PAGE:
The easiest way to customize COREBlog is to use the Web-based properties editing tool, labeled Settings. The Settings tab allows you to write and edit the content and behavior of the various pages on the site. For example, you can write a bit about yourself or your Weblog or indicate that comments are to be moderated by default. If you are interested in changing the fonts and colors in which your blog is displayed, click on the Skins tab to gain access to such information.
You can customize COREBlog further by modifying the DTML pages used to display output. In particular, you can change the sidebar (along the right side of the page) by modifying files in COREBlog/dtml/modules (under $ZOPE/lib/python/Products). These pages are written in DTML, Zope's original server-side templating language. The file index_html.dtml does nothing more than invoke and use each of the other files in the directory:
<dtml-var calendar> <dtml-var about> <dtml-var recent_entries> <dtml-var recent_comments> <dtml-var recent_trackbacks> <dtml-var categories> <dtml-var archives>
In order to change the order of modules or which modules appear at all, simply modify index_html.dtml. You also can create your own modules, write new DTML files and use the COREBlog API to retrieve information about what has been said and done on the blog.
Of course, because COREBlog is an open-source product, you can view and modify any part of it you like. To be honest, there isn't much to modify; most of the features in COREBlog probably are ones that you want to include in your Weblog. Given that the project is under active development, new features should be added soon.
Practical Task Scheduling Deployment
July 20, 2016 12:00 pm CDT
One of the best things about the UNIX environment (aside from being stable and efficient) is the vast array of software tools available to help you do your job. Traditionally, a UNIX tool does only one thing, but does that one thing very well. For example, grep is very easy to use and can search vast amounts of data quickly. The find tool can find a particular file or files based on all kinds of criteria. It's pretty easy to string these tools together to build even more powerful tools, such as a tool that finds all of the .log files in the /home directory and searches each one for a particular entry. This erector-set mentality allows UNIX system administrators to seem to always have the right tool for the job.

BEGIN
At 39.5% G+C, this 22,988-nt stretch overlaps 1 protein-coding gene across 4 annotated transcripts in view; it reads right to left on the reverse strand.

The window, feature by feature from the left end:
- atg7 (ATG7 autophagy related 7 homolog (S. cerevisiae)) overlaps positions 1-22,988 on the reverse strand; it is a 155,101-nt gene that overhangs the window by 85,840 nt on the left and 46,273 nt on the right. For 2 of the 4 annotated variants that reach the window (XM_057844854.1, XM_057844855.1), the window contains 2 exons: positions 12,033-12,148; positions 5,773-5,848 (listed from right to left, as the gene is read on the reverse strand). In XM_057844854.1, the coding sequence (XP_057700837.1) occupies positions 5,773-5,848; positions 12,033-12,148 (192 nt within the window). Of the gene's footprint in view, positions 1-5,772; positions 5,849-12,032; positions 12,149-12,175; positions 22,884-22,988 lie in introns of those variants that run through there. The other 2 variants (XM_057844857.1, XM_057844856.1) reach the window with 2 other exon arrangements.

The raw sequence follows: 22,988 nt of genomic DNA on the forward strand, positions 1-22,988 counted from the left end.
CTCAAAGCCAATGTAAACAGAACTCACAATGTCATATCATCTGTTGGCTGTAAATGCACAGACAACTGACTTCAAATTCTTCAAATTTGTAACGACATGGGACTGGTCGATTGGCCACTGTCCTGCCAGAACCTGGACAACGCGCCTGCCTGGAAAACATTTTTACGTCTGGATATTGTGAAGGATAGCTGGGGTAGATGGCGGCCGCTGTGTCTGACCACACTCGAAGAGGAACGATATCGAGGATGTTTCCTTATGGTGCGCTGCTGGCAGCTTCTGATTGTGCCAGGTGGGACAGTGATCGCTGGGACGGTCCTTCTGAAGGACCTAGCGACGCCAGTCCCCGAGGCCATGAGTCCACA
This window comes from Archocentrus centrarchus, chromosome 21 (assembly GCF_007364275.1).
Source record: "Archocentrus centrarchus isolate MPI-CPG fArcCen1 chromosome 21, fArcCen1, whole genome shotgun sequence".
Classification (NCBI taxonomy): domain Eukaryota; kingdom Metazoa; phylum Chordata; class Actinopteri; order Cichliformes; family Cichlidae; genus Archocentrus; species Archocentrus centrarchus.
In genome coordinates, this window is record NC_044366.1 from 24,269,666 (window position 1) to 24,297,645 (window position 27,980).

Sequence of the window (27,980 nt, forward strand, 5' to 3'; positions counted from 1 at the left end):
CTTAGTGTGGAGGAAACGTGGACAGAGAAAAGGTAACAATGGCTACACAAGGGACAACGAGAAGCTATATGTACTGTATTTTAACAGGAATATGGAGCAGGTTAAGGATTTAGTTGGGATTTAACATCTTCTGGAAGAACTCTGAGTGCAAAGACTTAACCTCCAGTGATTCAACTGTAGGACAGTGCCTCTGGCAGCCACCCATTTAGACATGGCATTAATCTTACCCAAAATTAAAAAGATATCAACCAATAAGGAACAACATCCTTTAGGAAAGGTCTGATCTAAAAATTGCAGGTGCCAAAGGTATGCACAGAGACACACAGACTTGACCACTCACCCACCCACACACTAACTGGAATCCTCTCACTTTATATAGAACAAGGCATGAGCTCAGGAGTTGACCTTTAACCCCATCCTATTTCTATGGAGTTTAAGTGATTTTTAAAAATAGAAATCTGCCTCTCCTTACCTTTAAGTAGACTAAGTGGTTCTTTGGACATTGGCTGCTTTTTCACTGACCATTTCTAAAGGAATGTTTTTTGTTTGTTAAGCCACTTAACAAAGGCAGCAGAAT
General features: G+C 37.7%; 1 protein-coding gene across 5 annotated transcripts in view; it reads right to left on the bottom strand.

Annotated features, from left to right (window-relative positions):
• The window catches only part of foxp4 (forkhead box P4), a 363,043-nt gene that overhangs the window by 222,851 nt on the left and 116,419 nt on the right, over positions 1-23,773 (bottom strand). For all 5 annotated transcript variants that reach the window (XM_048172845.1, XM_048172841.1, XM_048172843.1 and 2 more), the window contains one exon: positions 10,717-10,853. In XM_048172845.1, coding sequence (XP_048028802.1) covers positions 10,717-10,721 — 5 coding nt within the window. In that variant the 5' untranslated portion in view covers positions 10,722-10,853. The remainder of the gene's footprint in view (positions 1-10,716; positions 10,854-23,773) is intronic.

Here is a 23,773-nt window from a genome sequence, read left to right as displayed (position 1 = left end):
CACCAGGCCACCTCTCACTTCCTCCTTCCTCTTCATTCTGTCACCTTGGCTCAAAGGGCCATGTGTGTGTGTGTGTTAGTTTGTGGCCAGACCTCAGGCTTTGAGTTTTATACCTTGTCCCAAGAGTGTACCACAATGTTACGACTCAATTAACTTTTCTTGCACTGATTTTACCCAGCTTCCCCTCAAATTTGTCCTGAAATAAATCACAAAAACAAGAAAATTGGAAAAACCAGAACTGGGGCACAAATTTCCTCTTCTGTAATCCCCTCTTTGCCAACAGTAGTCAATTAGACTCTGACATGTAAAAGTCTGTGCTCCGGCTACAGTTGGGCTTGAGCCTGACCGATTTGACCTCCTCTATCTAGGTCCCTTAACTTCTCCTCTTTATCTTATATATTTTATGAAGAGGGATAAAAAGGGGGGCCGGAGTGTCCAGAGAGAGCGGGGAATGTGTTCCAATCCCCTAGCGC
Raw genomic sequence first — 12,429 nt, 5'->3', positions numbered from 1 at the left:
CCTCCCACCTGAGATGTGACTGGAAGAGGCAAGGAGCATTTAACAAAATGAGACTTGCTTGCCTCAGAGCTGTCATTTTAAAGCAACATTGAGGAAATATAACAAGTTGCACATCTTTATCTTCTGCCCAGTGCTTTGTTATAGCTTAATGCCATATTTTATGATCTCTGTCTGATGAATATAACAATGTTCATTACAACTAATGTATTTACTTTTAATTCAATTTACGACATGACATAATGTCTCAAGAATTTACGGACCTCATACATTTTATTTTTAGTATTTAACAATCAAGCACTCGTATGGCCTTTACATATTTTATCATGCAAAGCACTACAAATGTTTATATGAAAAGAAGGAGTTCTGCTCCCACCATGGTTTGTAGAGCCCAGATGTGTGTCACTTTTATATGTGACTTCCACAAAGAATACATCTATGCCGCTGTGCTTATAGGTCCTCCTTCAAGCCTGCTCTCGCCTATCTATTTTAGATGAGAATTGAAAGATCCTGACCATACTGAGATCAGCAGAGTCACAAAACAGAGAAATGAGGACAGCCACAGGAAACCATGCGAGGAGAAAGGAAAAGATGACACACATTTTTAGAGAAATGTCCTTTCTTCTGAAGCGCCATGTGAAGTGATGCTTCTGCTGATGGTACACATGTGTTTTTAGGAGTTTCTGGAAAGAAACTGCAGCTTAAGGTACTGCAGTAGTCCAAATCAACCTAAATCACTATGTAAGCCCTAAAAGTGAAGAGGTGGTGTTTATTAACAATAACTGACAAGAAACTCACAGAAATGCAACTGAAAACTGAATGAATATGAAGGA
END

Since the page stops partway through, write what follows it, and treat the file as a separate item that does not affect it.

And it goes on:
Cron traditionally has been considered another such a tool for job scheduling, but is it enough? This webinar considers that very question. The first part builds on a previous Geek Guide, Beyond Cron, and briefly describes how to know when it might be time to consider upgrading your job scheduling infrastructure. The second part presents an actual planning and implementation framework.
Join Linux Journal's Mike Diehl and Pat Cameron of Help Systems.
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With all the industry talk about the benefits of Linux on Power and all the performance advantages offered by its open architecture, you may be considering a move in that direction. If you are thinking about analytics, big data and cloud computing, you would be right to evaluate Power. The idea of using commodity x86 hardware and replacing it every three years is an outdated cost model. It doesn’t consider the total cost of ownership, and it doesn’t consider the advantage of real processing power, high-availability and multithreading like a demon.
This ebook takes a look at some of the practical applications of the Linux on Power platform and ways you might bring all the performance power of this open architecture to bear for your organization. There are no smoke and mirrors here—just hard, cold, empirical evidence provided by independent sources. I also consider some innovative ways Linux on Power will be used in the future.Get the Guide